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Hi there. It’s been a while. I hope you haven’t been waiting for me this whole time.

Good. Glad to hear it. After all, you have your own family, your own responsibilities, your own life to take care of. And you may have become a bit preoccupied with what’s been going on in the country and the world these last few months. There’s plenty to talk about there. But I’m going to save that for a future post…or twelve.

I’ll tell you what I’ve been doing for the past few months. It has everything to do with parenting, and nothing to do with my kids—except it’s affected them tremendously. It involves seeing to the needs of my own parent—specifically, my father—and getting an education in eldercare in America along the way.

We found suddenly—as so many people do—that my father was no longer capable of living alone. Some signs had probably been there for a while, but we’d missed them. Others he’d hidden, not wanting to lose his independence. But a home accident brought everything into the light, and we discovered that we needed to find a new living and care situation for him, fast. He went first to the hospital, then to a skilled-nursing rehabilitation center for a few weeks, and finally to the assisted-living home we found in a frenzy of frantic searching.

The day-by-day of what happened is too private to him and too lengthy to relate here. But I will share some key points I’ve learned since April:

  • When an elderly parent requires healthcare, you must constantly play the role of advocate. Even centers of good repute sometimes fall back on patterns of care or behavior rather than evaluate each patient individually, and you have to check in with every caregiver to make sure that your parent is getting the care appropriate to her individual situation.
  • You never really know the full story. A parent with any level of cognitive decline for any reason will necessarily have gaps in what he can remember—how that fall happened, how that giant bruise appeared on his leg, what the argument with the neighbor was about. He may tell different stories to different care providers as he tries to work the puzzle, and those providers may or may not confer with each other about the circumstances surrounding your parent’s care. You have to sort it all out and make sure everyone has the best possible information despite what you don’t and may never know.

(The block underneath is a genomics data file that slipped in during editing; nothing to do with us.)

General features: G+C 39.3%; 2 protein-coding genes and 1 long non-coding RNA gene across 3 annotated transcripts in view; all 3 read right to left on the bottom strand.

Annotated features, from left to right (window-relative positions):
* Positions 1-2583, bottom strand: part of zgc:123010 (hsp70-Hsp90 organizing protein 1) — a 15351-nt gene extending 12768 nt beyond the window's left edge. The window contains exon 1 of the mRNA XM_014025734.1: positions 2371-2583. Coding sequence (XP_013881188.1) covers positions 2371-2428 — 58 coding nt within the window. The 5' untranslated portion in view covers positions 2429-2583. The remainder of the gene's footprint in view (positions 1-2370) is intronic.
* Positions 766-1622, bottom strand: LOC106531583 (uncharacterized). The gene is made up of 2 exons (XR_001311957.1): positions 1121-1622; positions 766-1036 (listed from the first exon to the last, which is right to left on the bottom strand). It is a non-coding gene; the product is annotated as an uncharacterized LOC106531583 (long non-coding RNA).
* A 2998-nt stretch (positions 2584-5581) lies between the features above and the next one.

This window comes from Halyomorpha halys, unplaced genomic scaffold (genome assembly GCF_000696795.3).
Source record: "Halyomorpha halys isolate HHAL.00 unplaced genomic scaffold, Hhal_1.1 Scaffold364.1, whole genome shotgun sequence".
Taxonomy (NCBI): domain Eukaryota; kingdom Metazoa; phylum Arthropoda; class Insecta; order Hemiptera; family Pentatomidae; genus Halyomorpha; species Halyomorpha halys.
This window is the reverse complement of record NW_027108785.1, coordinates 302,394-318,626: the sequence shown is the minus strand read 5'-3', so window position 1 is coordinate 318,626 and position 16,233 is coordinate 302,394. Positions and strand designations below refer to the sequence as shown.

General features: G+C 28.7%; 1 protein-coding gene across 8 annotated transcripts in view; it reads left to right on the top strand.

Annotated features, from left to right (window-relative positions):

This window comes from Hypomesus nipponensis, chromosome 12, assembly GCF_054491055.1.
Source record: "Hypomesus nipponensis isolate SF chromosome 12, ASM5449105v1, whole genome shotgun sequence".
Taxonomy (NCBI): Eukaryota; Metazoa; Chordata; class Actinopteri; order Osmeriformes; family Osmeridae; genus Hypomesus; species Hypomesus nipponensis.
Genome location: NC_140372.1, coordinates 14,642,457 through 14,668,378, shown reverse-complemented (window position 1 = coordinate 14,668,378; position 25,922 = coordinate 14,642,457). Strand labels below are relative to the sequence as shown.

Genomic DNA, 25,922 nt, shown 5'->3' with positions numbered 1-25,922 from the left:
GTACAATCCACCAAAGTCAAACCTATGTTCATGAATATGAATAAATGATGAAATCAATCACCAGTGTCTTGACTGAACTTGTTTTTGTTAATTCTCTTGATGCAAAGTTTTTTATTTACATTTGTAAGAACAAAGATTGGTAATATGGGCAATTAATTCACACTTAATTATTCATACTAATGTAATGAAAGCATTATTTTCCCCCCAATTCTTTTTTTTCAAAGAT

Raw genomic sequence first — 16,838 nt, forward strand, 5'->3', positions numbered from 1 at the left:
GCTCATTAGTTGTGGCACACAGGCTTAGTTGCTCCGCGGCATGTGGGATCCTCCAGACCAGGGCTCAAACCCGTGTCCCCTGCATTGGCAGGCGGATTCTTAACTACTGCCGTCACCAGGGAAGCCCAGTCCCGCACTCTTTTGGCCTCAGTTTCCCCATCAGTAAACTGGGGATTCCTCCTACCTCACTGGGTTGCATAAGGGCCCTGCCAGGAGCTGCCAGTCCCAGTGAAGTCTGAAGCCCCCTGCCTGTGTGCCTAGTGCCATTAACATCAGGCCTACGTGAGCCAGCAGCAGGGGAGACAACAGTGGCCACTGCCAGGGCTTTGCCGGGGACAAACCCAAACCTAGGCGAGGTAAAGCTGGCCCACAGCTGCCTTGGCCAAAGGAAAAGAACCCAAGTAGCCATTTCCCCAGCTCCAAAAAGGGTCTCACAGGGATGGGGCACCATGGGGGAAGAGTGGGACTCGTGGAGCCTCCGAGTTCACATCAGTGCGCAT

• Quality residential eldercare in this country, whether temporary or permanent, is make-your-knees-give-way-and-fall-down-on-the-floor expensive. Even so-so eldercare will drain your parent and/or you dry. As I said to my fourteen-year-old son, “Well, I finally found something more expensive than your future college tuition.” I don’t know what will happen to my father in just a couple of years when his money is gone. I don’t know how people are expected to have this kind of money. I don’t know how we as a society can sanction only providing decent care for people who are fortunate enough to possess, at a minimum, hundreds of thousands of dollars in the bank, especially given that overall, life expectancies have increased over the decades.
  • Whatever your relationship with your parent may have been earlier has a significant impact now. This sounds obvious and simple, but often, it’s neither. My father and I have never been close, and while the effects of advanced age themselves are new, they augment the tensions that have always been there; they don’t replace them. Living together as we did when I was a child is not possible…which brings us back to the earlier point about the stratospheric cost of quality residential care.
  • I said at the top of the post that this had nothing to do with my kids, but that’s not really true. They are affected by all of this in uncountable ways. Some are positive; e.g., aging is part of life, and it’s good for my kids to see that you don’t ignore people when they are older and need help. You take responsibility; you meet their needs. On the other hand, the aforementioned relationship difficulties are right in their faces on a sometimes daily basis; I can shield the kids from some of that, but not all. I’ve watched my kids take on some of my frustration, and I’m not proud of that.
  • Assuming the role of parent to one’s parent sucks. I can’t imagine anyone feels differently about this. Elderly people losing control of their decision-making and their lives hate it. Middle-aged or younger people forced by circumstance to take control of pieces of their parents’ lives hate it. Kids watching their parents and grandparents tussle over whether or not Grandma or Grandpa should still be allowed to drive or cook or live alone hate it. Kids watch this process play out and wonder if this is their future. Yes, kids, it is, and even more so if we, your parents, haven’t made our own arrangements for old age.
  • It shouldn’t be this way. Have you read Being Mortal, by Atul Gawande? I’m not a big reader of self-help books. But after hearing so much praise about this one, I read it last year, and I’m glad I did. If you plan to age, or are related to someone who plans to do so, then it’s worth a read. Old age doesn’t have to be the way we structure it in this country. It could be better, and Gawande explains how.

These are uncharted waters in which I’ve been immersed for these past few months. Uncharted for me, yet forged by so many people before me. Just like the blog tagline says.

Just when you think you’ve got this parenting thing figured out…it changes. But isn’t that always the way?

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